RWP 23-10, September 2023
We analyze the effects of legalizing recreational marijuana on state economic and social outcomes (2000–20) using difference-in-differences estimation robust to staggered timing and heterogeneity of treatment. We find moderate economic gains accompanied by some social costs. Post-legalization, average state income grew by 3 percent, house prices by 6 percent, and population by 2 percent. However, substance use disorders, chronic homelessness, and arrests increased by 17, 35, and 13 percent, respectively. Although some of our estimates are noisy, our findings suggest that the economic benefits of legalization are broadly distributed, while the social costs may be more concentrated among individuals who use marijuana heavily. States that legalized early experienced similar social costs but larger economic gains, implying a potential first-mover advantage.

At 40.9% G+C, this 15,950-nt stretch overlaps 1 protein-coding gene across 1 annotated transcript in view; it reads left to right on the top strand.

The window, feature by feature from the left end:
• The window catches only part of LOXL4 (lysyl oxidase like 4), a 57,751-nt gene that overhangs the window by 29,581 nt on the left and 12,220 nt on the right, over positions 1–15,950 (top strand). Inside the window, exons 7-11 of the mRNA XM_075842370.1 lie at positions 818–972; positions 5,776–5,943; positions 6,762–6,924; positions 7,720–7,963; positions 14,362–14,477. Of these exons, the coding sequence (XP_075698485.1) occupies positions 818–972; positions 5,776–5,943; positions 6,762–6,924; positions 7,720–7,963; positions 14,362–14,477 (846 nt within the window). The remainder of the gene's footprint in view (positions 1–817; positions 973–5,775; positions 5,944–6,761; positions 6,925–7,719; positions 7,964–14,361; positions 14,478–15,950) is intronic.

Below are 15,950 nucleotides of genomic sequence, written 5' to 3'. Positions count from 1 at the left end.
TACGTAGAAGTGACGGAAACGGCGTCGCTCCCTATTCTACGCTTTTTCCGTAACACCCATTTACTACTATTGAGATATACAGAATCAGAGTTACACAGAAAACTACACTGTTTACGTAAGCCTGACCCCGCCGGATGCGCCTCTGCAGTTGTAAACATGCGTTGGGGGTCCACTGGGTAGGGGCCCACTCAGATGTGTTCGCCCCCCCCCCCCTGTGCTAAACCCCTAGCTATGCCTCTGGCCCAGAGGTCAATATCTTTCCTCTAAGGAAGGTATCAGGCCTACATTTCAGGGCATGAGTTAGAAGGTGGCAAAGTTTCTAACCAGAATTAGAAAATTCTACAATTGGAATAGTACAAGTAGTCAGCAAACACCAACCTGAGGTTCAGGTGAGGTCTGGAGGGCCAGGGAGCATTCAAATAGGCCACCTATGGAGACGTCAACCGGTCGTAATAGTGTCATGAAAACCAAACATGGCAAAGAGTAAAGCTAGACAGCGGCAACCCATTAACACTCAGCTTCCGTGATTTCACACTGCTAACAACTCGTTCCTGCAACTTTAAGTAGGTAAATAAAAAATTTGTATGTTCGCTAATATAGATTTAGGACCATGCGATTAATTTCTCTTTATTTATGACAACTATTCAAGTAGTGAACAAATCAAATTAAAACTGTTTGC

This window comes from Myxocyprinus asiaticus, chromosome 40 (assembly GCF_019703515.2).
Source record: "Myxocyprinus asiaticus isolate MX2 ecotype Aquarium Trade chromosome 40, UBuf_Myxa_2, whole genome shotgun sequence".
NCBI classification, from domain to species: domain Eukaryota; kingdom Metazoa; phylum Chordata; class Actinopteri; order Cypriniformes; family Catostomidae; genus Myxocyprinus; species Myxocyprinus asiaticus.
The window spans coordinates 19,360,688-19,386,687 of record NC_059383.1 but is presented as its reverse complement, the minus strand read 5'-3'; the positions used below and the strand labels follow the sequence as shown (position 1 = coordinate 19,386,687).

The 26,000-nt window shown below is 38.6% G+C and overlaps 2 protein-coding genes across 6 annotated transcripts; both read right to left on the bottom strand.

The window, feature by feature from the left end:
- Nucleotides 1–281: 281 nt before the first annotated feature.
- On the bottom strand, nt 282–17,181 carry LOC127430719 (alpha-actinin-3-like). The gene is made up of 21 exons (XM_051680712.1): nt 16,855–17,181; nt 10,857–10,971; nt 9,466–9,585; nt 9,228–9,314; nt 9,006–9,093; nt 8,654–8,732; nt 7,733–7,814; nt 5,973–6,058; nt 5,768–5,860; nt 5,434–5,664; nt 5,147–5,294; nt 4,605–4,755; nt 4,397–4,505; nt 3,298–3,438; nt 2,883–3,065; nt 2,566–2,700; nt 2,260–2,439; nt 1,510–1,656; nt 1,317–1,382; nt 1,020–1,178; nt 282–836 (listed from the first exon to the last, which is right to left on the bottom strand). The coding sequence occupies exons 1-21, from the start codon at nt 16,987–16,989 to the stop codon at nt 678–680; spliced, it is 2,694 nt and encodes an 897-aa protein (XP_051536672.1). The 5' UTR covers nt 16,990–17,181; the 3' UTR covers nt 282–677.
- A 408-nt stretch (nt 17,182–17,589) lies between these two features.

JEL Classifications: H71, I18, R52
Brown, Jason P., Elior D. Cohen, and Alison Felix. 2023. “Economic Benefits and Social Costs of Legalizing Recreational Marijuana.” Federal Reserve Bank of Kansas City, Research Working Paper no. 23-10, September. Available at External Linkhttps://doi.org/10.18651/RWP2023-10